From Skid Row to Broadway: Sebastian Bach Belts the Hide Out of Jekyll

From Skid Row to Broadway: Sebastian Bach Belts the Hide Out of Jekyll Who would have thought that the new millennium would find fiery heavy metal rocker Sebastian Bach talking to Playbill On-Line?
Sebastain Bach as Jekyll in Jekyll & Hyde.
Sebastain Bach as Jekyll in Jekyll & Hyde. (Photo by Photo by Carol Rosegg)

Who would have thought that the new millennium would find fiery heavy metal rocker Sebastian Bach talking to Playbill On-Line?

"Maybe Playgirl - they called me enough times," quips the animated former Skid Row frontman, who is breaking hearts and bludgeoning bodies as the newest star of Broadway's Jekyll & Hyde.

Bach (who turned down Playgirl and kept his pants on when he bared his chest on the cover of Rolling Stone) isn't the first -- or perhaps even one of the first 50 -- performers you might think of when casting the role of obsessed scientist Henry Jekyll, whose experiment unleashes his evil alternate persona, the treacherous Hyde. Although he boasts a succulent, wide-ranging voice, his acting experience until now has been limited to small roles in a couple of movies. But besides his vocal cords, the 6-foot-5, 32-year-old brings to the musical a thundering stage presence, a wealth of live-performance expertise, his Adonis-like appearance, and a celebrity status, especially among a legion of loyal fans -- Skid Row's self-titled 1989 debut album sold over 10 million records - who don't comprise your typical theatergoing audience.

Shifting from one Skid Row's raucous hit songs like "Youth Gone Wild" to the more subdued tunes of Frank Wildhorn hasn't meant a complete navigational realignment. A decade ago Bach belted pulverizing hard rock while hurling himself around the stage, his long blond mane flapping wildly; although the melodies have changed, that manic stage presence is well suited for Hyde.

"I give it the same amount of energy, which is everything I got, and I go out there every night to kick ass," says Bach, who hasn't lost his rock bravado but balances it with a sense of humor toward himself. "It's just a different type of kickin' ass. When I'm doing Hyde, there is no control -- it's full all-out. To me that's what rock 'n' roll is all about." Still, Bach almost backed away, intimidated, when he first saw the script. But his agent and his wife, Maria, who serves as his manger, persuaded him to persist. "It was like `War and Peace,'" exclaims Bach, who was on tour following the release of his first solo CD, "Bring 'Em Bach Alive." "I called my agent and said, 'Dude, I can't do this; this is too heavy.' But then I just took it a small amount at a time. When the rest of the band were out getting loaded at the strip bar, I'd be in my room with my bodyguard practicing my enunciation and my diction."

Director Robin Phillips became Bach's Henry Higgins, working with him eight hours a day, six days a week for three weeks, as he learned to speak like a turn-of-the-century Englishman, without using words like "dude," "killer," and "awesome" that pepper his own conversation.

The most challenging task at hand was learning to do less. "When I'm playing Jekyll, it's very controlled and refined, and I had to learn how to be still, how to sing without thrashing around on the stage. I've been due for some discipline after the 15 years that I've spent," he says as he erupts into hearty laughter. "Robin really whipped me into shape."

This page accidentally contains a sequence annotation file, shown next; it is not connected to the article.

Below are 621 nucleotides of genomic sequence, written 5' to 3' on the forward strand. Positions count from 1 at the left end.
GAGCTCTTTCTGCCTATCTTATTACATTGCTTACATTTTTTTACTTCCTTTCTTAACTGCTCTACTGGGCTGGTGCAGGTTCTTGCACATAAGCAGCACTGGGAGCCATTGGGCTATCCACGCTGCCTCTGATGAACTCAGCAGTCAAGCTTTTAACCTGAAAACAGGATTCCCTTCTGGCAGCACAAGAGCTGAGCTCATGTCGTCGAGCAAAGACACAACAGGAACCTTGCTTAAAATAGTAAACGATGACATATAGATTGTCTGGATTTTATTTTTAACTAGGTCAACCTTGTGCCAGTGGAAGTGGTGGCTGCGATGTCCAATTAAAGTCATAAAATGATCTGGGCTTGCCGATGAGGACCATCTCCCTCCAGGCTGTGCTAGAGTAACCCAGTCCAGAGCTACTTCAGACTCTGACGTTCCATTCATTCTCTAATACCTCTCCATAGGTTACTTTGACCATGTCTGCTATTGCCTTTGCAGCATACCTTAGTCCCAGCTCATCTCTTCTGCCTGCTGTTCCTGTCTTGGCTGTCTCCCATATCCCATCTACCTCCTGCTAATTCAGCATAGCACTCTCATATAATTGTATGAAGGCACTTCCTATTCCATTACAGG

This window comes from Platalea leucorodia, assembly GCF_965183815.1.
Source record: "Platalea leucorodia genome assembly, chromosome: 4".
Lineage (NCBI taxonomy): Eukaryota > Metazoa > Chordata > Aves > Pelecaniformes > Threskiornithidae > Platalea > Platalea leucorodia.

Restraint, however, doesn't factor into the curtain call. On a recent evening, Bach motioned for the already boisterous crowd to bring up the volume. And when a woman in the first row handed him a rose, he promptly bit the head off, to much excitement. What would Ethel Merman say?

But then Bach's road to Broadway hardly follows the traditional route. Atlantic Records, the label that released the Jekyll & Hyde CD as well as Skid Row's albums, notified him when producers were looking for a successor to former "Melrose Place" star Jack Wagner. He auditioned with Jekyll's "This Is the Moment," Hyde's "Alive," and their duet, "Confrontation."

"They were looking for someone who can sing six nights a week really hard, has a clean, pure voice and then a really demonic voice," he says. To show off Bach's knack at hitting the high notes, some of the songs, including the show-stopping "This Is the Moment" and "Alive" have been raised from a couple of keys to a full octave.

No longer a part of Skid Row, Bach was fired from the band a few years ago, and they've since toured with a new lead singer. He's not in touch with his former bandmates and plans to go solo on future albums. "The love I had for them, which was so immense, turned into a hate that I never knew," he says, laughing. He has a four-album deal with Spitfire Records and is already working on CD No. 2.

One thing he's loving about his latest gig is the chance to stay in one place for a while, instead of playing a different city every night. Born in the Bahamas and raised in Toronto, Bach, the oldest of three children, now lives in New Jersey with his wife and two sons, Paris, 12, and London, 6.

But he won't be staying home permanently. Expect more tours and more concerts after his Jekyll & Hyde stint comes to an end. (He'll be with the show until at least the beginning of October.) "I've never taken time off to sit on my couch looking at my platinum albums on the wall," he says. "If I don't sing, I'm like a flower dying without water. I do it because it's in my soul to sing, and I don't feel whole unless I'm singing."

-- Diane Snyder